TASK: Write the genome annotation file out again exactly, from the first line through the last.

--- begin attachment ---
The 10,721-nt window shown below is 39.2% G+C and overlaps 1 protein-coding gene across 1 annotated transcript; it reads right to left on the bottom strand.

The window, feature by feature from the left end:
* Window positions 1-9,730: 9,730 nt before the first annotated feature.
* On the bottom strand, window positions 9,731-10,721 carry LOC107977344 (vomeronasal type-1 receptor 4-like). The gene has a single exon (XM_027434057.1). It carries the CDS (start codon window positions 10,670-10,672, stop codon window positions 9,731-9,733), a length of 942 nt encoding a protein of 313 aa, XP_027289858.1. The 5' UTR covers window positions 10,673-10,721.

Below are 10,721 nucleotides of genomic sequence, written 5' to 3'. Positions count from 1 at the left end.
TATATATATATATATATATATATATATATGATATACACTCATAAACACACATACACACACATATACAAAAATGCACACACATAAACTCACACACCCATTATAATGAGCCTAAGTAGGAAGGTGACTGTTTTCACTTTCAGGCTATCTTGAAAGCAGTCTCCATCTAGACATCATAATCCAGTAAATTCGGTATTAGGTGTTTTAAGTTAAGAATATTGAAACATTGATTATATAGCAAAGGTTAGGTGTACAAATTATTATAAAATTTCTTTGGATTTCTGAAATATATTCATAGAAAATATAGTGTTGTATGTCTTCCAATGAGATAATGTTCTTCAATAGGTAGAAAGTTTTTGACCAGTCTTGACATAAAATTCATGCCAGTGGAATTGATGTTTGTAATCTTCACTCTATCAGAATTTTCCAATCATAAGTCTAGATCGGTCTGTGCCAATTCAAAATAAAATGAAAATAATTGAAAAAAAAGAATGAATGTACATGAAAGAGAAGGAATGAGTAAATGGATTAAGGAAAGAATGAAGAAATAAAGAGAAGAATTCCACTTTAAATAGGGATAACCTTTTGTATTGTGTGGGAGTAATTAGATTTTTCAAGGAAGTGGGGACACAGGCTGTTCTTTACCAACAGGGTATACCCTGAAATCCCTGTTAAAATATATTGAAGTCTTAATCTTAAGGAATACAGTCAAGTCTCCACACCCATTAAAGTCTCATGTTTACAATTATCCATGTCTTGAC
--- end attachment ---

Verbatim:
The 10,721-nt window shown below is 39.2% G+C and overlaps 1 protein-coding gene across 1 annotated transcript; it reads right to left on the bottom strand.

The window, feature by feature from the left end:
* Window positions 1-9,730: 9,730 nt before the first annotated feature.
* On the bottom strand, window positions 9,731-10,721 carry LOC107977344 (vomeronasal type-1 receptor 4-like). The gene has a single exon (XM_027434057.1). It carries the CDS (start codon window positions 10,670-10,672, stop codon window positions 9,731-9,733), a length of 942 nt encoding a protein of 313 aa, XP_027289858.1. The 5' UTR covers window positions 10,673-10,721.

Below are 10,721 nucleotides of genomic sequence, written 5' to 3'. Positions count from 1 at the left end.
TATATATATATATATATATATATATATATGATATACACTCATAAACACACATACACACACATATACAAAAATGCACACACATAAACTCACACACCCATTATAATGAGCCTAAGTAGGAAGGTGACTGTTTTCACTTTCAGGCTATCTTGAAAGCAGTCTCCATCTAGACATCATAATCCAGTAAATTCGGTATTAGGTGTTTTAAGTTAAGAATATTGAAACATTGATTATATAGCAAAGGTTAGGTGTACAAATTATTATAAAATTTCTTTGGATTTCTGAAATATATTCATAGAAAATATAGTGTTGTATGTCTTCCAATGAGATAATGTTCTTCAATAGGTAGAAAGTTTTTGACCAGTCTTGACATAAAATTCATGCCAGTGGAATTGATGTTTGTAATCTTCACTCTATCAGAATTTTCCAATCATAAGTCTAGATCGGTCTGTGCCAATTCAAAATAAAATGAAAATAATTGAAAAAAAAGAATGAATGTACATGAAAGAGAAGGAATGAGTAAATGGATTAAGGAAAGAATGAAGAAATAAAGAGAAGAATTCCACTTTAAATAGGGATAACCTTTTGTATTGTGTGGGAGTAATTAGATTTTTCAAGGAAGTGGGGACACAGGCTGTTCTTTACCAACAGGGTATACCCTGAAATCCCTGTTAAAATATATTGAAGTCTTAATCTTAAGGAATACAGTCAAGTCTCCACACCCATTAAAGTCTCATGTTTACAATTATCCATGTCTTGAC